What is behind the seeming cessation of the increase in sleep medicine consumption in Finland during the last years?

  • Erkki Kronholm
    National Institute for Health and Welfare, Finland, Finland.
  • Juha Markkula
    Turku University Hospital, Turku Neuropsychiatric Outpatient Clinic and Consultant, Carea Kotka Outpatient Clinnic of Adolescent Psychiatry, Finland.
  • Lauri J. Virta
    Social Insurance Institution, Finland, Finland.


In Finland, between 2003 and 2010 and parallel to the increase in the prevalence of insomnia-related symptoms among the general population, there has been a cessation of growth and even a decrease in the consumption of traditional hypnotics. The reasons behind this seemingly paradoxical situation are not known. We analyzed trends over the period 2000-2010 in the estimated consumption of traditional hypnotics and some new drugs that are destined for use in insomnia treatment. We used the annual wholesale statistical database compiled by the Finnish Medicine Agency, FIMEA, and data from the Finnish Drug Prescription Register. We found evidence to support two parallel trends in Finnish outpatient care. First, there seems to be a trend in which physicians increasingly comply with official guidelines for insomnia treatment, which partly accounts for the decrease in the consumption of traditional hypnotics. Second, at the same time, the first trend seems to be resulting in an increasing trend to treat insomnia patients with some new drugs that were not originally developed for insomnia treatment by prescribing these non-hypnotic drugs in small, sub-clinical doses. The current trend in practice may have contradictory effects on the treatment of insomnia. The long-term consequences of using low doses of drugs other than hypnotics to treat insomnia are not known and the situation should, therefore, be followed-up in subsequent studies. However, pharmacological treatment should never be a substitute for non-pharmacological treatments of insomnia.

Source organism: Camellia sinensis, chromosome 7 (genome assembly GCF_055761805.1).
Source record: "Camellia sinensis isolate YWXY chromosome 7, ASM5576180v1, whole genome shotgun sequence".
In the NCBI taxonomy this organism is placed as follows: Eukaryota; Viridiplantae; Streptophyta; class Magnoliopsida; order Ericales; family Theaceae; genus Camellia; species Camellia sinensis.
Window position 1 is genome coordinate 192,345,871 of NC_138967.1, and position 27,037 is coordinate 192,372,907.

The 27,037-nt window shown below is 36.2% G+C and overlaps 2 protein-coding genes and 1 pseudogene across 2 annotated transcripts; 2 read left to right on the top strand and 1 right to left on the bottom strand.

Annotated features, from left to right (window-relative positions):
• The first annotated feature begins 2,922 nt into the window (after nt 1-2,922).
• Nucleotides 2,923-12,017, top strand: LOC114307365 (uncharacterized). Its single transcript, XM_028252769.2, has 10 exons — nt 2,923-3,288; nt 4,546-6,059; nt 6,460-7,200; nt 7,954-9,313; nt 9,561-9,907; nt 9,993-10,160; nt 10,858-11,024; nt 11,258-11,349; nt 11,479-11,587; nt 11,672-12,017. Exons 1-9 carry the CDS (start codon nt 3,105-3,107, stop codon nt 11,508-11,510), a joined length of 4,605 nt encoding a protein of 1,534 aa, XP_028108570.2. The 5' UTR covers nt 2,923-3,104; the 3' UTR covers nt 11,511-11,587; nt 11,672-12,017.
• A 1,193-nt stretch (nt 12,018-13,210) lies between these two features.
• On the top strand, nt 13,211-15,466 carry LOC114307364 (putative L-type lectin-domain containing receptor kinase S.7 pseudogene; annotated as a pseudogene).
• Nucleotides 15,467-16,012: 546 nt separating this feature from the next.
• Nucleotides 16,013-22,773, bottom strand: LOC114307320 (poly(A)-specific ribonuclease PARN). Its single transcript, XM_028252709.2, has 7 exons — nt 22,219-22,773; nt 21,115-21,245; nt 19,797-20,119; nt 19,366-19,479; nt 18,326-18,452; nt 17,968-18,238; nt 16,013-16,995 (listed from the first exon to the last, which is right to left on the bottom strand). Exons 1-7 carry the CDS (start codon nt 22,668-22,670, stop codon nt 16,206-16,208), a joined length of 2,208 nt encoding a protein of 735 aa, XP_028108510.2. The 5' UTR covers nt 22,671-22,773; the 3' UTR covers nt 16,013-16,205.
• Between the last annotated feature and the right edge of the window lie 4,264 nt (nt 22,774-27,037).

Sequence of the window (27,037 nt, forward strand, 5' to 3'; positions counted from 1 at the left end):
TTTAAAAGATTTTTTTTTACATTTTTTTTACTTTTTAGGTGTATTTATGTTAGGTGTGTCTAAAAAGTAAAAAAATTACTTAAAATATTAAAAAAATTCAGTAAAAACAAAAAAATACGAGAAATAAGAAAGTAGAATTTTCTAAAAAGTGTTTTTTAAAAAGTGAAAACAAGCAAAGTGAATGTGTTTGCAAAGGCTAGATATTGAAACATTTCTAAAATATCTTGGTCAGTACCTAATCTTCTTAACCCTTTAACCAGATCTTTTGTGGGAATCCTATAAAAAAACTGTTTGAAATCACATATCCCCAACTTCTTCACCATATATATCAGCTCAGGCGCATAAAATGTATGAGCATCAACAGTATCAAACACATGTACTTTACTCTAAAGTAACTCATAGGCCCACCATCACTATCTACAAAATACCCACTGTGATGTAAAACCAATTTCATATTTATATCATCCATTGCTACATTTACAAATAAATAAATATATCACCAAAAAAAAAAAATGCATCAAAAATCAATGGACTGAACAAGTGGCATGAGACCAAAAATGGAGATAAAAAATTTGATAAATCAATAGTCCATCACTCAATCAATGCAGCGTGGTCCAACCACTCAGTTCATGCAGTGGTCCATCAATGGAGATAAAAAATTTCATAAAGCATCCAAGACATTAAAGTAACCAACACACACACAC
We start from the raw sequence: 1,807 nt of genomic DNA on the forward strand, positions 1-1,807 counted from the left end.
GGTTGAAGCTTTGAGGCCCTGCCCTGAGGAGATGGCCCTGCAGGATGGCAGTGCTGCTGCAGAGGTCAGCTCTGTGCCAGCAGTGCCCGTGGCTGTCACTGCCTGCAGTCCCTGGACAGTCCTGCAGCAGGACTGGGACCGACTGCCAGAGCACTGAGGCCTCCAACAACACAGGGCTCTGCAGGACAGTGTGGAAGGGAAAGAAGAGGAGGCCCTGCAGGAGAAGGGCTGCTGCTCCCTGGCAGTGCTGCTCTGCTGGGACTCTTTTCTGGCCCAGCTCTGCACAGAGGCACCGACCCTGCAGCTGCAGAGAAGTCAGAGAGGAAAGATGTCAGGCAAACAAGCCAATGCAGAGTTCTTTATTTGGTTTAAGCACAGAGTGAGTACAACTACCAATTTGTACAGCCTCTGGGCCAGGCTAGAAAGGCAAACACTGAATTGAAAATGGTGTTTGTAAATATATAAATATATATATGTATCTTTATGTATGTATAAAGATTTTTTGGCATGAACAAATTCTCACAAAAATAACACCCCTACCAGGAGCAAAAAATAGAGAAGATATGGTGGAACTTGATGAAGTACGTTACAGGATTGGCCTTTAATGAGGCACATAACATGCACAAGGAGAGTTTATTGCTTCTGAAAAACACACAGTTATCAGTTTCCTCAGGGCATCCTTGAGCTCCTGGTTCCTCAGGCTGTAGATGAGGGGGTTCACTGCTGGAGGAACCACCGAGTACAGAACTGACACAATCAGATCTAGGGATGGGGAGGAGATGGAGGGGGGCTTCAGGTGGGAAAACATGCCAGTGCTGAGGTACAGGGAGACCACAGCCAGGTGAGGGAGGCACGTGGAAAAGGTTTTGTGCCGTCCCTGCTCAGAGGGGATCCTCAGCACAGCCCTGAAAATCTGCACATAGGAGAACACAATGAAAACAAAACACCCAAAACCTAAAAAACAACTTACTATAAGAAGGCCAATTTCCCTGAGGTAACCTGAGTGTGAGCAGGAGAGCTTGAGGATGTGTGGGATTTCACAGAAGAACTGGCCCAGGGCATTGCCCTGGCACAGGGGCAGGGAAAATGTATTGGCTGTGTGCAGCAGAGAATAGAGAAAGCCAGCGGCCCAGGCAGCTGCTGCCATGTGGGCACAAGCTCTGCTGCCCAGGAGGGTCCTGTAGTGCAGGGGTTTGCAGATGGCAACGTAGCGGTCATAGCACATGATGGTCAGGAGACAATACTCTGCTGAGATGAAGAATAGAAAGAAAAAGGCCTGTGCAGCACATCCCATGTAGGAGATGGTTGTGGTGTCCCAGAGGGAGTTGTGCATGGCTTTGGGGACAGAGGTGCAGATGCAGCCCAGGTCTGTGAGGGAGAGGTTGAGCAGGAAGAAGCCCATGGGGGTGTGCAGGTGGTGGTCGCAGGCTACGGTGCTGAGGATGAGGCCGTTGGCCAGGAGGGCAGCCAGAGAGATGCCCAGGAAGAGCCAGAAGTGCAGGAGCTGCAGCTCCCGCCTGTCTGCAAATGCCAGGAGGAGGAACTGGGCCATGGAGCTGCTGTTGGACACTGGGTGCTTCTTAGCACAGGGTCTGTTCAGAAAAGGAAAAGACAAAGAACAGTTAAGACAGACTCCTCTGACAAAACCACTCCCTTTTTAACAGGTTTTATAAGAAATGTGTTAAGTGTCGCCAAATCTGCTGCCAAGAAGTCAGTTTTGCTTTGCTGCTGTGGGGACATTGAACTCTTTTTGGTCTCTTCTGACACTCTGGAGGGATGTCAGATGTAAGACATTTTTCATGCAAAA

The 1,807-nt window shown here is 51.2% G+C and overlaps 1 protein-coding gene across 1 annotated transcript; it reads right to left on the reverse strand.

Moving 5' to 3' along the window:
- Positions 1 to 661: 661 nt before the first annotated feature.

hypnotics; drugs; insomnia; trends in consumption